The North Gauteng High Court will on Tuesday hear an urgent application by Public Enterprises Minister Pravin Gordhan challenging the implementation of Public Protector Busisiwe Mkhwebane's remedial actions against him.
Gordhan filed his review bid in response to Mkhwebane's controversial report published in early July relating to the so-called 'rogue unit' at the SA Revenue Service. The unit - also known as the High Risk Investigations Unit - was established in 2007 when Gordhan was the tax agency's commissioner.
Mkhwebane found that the establishment of the unit was illegal and that it conducted unlawful intelligence operations. Her report stated that the tax agency failed to follow procurement rules when it bought spying equipment for its operations. In the same report she also found that Gordhan lied to Parliament by not disclosing a meeting where a member of the Gupta family may have been present.
The minister, meanwhile, is asking the court to suspend Mkhwebane's binding remedial orders and interdict her office from enforcing them until a judicial review of her report is concluded.
In his founding affidavit Gordhan reiterates his view that the unit was not illegal. He says the public protector has permitted her office to become "weaponised" in what he called a "political war against unity and renewal".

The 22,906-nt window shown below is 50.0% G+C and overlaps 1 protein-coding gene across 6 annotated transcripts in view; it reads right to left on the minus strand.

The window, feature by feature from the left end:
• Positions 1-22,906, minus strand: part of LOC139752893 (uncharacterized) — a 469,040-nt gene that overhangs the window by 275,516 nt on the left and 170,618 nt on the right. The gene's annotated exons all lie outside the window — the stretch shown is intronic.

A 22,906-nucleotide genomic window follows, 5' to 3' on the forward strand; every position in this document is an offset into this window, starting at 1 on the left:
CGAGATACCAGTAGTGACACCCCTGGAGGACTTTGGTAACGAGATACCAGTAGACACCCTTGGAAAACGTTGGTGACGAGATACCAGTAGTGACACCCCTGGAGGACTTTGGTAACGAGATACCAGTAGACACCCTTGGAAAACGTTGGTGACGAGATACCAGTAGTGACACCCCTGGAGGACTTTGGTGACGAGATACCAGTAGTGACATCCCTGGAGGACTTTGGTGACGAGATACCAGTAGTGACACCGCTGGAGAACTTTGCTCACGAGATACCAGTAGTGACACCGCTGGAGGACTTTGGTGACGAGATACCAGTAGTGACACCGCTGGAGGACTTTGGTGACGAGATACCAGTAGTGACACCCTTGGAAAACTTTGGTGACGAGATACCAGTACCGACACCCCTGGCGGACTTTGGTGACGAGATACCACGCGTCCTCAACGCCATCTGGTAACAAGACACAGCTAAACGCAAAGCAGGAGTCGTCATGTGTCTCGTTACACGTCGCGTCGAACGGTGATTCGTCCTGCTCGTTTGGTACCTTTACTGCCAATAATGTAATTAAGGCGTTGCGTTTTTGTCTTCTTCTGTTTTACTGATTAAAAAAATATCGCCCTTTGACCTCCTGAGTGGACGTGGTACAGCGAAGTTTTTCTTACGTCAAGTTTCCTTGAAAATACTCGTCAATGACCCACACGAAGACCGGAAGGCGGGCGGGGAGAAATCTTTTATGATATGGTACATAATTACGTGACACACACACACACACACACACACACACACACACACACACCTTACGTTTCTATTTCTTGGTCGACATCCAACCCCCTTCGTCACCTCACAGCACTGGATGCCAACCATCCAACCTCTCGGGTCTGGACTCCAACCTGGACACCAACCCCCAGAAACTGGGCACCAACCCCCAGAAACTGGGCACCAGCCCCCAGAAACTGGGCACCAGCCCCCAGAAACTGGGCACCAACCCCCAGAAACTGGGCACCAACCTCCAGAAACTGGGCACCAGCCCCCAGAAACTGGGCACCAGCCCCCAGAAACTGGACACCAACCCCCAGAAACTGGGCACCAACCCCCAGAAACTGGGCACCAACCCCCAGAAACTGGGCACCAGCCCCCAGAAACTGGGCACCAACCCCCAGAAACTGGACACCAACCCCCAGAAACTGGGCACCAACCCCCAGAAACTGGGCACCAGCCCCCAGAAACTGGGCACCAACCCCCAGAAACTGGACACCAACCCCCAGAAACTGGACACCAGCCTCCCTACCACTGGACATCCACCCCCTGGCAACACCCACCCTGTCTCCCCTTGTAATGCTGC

"The investigating unit lawfully established by SARS investigated tax rogues. There is nothing rogue about its establishment," Gordhan said. Claims that the unit was illegal are "baseless, defamatory, scurrilous and false", he adds.
The minister says Mkhwebane has "demonstrated she is unfit to hold the office of the Protector," describing her actions as "incompetent, unlawful and unconstitutional".
As part of her remedial action Mkhwebane ordered President Cyril Ramaphosa to take "appropriate" disciplinary action against Gordhan within 30 days. She also ordered that Parliament investigate the minister for violating its code of ethics and that the national police commissioner "within 60 days investigate the criminal conduct" of Gordhan and colleagues.
If Gordhan's urgent interdict succeeds, these remedial actions will be put on ice.
Tuesday's hearing follows a scathing judgment against Mkhwebane by the Constitutional Court. The apex court on Monday upheld a previous ruling by the North Gauteng High Court which found that Mkhwebane's 2017 Absa/Bankorp investigation was flawed and she was not honest during her investigation.
The Constitutional Court agreed that Mkhwebane should personally pay 15% of the fees incurred by the SA Reserve Bank in challenging her findings, saying she had put forward "a number of falsehoods in the course of litigation".
The court did, however, dismiss the central bank's application for a declaratory order to find that Mkhwebane has abused her office while she undertook the investigation.
The Absa/Bankorp case stems from a report released by the Public Protector in 2017. In it she tasked the Special Investigating Unit with recovering R1.125bn in "misappropriated public funds" from Absa, saying the funds were an "illegal gift" given to Bankorp by the SA Reserve Bank in the 1980s. Bankorp was later subsumed into Absa.
This report was set aside by the North Gauteng High Court in February 2018. Mkhwebane then appealed the personal cost order to the Constitutional Court.
Several reports by the public protector have attracted legal review. President Cyril Ramaphosa on Sunday announced he would be challenging her recent finding that he misled Parliament regarding a R500 000 donation from Bosasa toward his 2017 ANC presidential campaign.